Earlier this week, several states and localities voted in favor of increasing their minimum-wage rates. Right on cue, many (including U.S. Labor Secretary Perez) seized upon these results as ostensibly supporting an increase in the federal Fair Labor Standards Act's rate to $10.10.
On the contrary, the developments emphasize that no such nationwide action is either wise or warranted.
Different Areas, Different Views
The actual details of what occurred (as opposed to generalities about voting margins and states' political leanings) reveal why leaving the matter to localized action is far more appropriate. For example, all of the states involved passed rates lower than the proposed FLSA level:
- Alaska: $9.75 (by January 2016)
- Arkansas: $8.50 (by January 2017)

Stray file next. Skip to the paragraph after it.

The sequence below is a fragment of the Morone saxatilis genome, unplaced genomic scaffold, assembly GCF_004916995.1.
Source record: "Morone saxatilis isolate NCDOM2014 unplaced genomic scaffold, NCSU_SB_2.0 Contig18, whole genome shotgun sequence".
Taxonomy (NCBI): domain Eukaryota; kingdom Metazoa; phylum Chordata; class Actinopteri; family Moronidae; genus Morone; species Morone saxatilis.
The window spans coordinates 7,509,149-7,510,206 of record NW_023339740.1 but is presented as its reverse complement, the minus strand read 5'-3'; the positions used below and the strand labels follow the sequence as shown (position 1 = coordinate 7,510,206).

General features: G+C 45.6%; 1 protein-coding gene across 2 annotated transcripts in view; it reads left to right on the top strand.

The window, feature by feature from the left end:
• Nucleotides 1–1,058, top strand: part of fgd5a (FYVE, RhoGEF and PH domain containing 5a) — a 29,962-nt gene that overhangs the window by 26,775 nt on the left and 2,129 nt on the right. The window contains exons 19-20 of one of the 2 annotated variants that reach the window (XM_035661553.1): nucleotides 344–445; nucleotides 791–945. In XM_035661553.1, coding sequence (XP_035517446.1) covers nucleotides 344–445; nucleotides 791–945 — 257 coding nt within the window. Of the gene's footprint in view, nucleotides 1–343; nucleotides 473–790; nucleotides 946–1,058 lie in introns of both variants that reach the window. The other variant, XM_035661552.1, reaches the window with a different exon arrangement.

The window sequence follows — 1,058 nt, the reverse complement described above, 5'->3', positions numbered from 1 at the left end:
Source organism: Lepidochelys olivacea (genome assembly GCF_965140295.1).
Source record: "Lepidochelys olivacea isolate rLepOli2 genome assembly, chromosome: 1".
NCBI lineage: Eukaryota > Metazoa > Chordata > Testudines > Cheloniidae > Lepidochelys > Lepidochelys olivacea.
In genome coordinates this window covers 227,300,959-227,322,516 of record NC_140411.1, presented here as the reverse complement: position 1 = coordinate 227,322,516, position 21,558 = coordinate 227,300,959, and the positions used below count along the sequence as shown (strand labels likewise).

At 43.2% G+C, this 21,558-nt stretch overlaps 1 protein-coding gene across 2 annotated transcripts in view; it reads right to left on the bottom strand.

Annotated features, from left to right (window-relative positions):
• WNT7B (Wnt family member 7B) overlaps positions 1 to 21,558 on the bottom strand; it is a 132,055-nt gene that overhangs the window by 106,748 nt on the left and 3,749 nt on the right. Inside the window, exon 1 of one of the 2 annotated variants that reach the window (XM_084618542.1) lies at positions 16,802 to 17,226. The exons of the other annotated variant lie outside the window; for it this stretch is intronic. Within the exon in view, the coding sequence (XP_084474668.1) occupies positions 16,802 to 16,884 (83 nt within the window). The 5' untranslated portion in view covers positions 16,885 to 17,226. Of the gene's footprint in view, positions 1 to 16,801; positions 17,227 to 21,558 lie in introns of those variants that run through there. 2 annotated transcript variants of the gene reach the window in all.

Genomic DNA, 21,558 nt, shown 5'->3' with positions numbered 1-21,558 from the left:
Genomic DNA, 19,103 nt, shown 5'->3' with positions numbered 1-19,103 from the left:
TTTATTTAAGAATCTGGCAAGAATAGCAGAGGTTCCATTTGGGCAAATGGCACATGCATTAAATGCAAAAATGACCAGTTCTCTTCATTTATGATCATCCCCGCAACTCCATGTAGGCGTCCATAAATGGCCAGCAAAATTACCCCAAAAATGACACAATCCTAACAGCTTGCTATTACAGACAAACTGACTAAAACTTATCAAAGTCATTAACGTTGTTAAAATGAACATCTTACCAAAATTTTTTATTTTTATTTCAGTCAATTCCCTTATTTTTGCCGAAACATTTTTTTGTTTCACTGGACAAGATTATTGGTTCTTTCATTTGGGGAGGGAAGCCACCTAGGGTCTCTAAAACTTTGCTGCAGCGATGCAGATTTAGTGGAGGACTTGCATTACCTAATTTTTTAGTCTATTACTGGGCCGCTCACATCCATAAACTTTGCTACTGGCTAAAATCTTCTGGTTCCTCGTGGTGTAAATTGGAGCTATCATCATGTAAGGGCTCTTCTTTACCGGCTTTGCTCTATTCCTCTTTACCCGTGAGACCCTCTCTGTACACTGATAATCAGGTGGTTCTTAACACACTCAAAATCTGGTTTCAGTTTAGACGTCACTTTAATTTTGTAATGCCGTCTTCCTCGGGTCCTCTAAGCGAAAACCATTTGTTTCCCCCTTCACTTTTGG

- Nebraska: $9.00 (by January 2016)
- South Dakota: $8.50 (by January 2015)
Furthermore, note that there is significant variation among these states as to when the rates will become effective.
On the other hand, two cities voted in favor of levels much higher than that sought under the FLSA:
- San Francisco, California: $15.00 (but not until July 2018)
- Oakland, California: $12.25 (by March 2015)
But last reports indicated that voters in Eureka, California have soundly rejected a measure to raise the rate there to $12.00.
The Bottom Line
Whatever one thinks about the wisdom of having any minimum wage, or about whether there really is a groundswell of public enthusiasm for higher rates, these substantial disparities even among supporters demonstrate that the one-size-fits-all, top-down, Washington-knows-best approach embodied in the FLSA is no longer the way to go.
Instead, voters and officials in states and localities are much better placed to judge on the basis of their own economies and other circumstances whether, by how much, and when to take such action. If one jurisdiction or another makes a poor choice, then at least the effects will be limited to those who made it.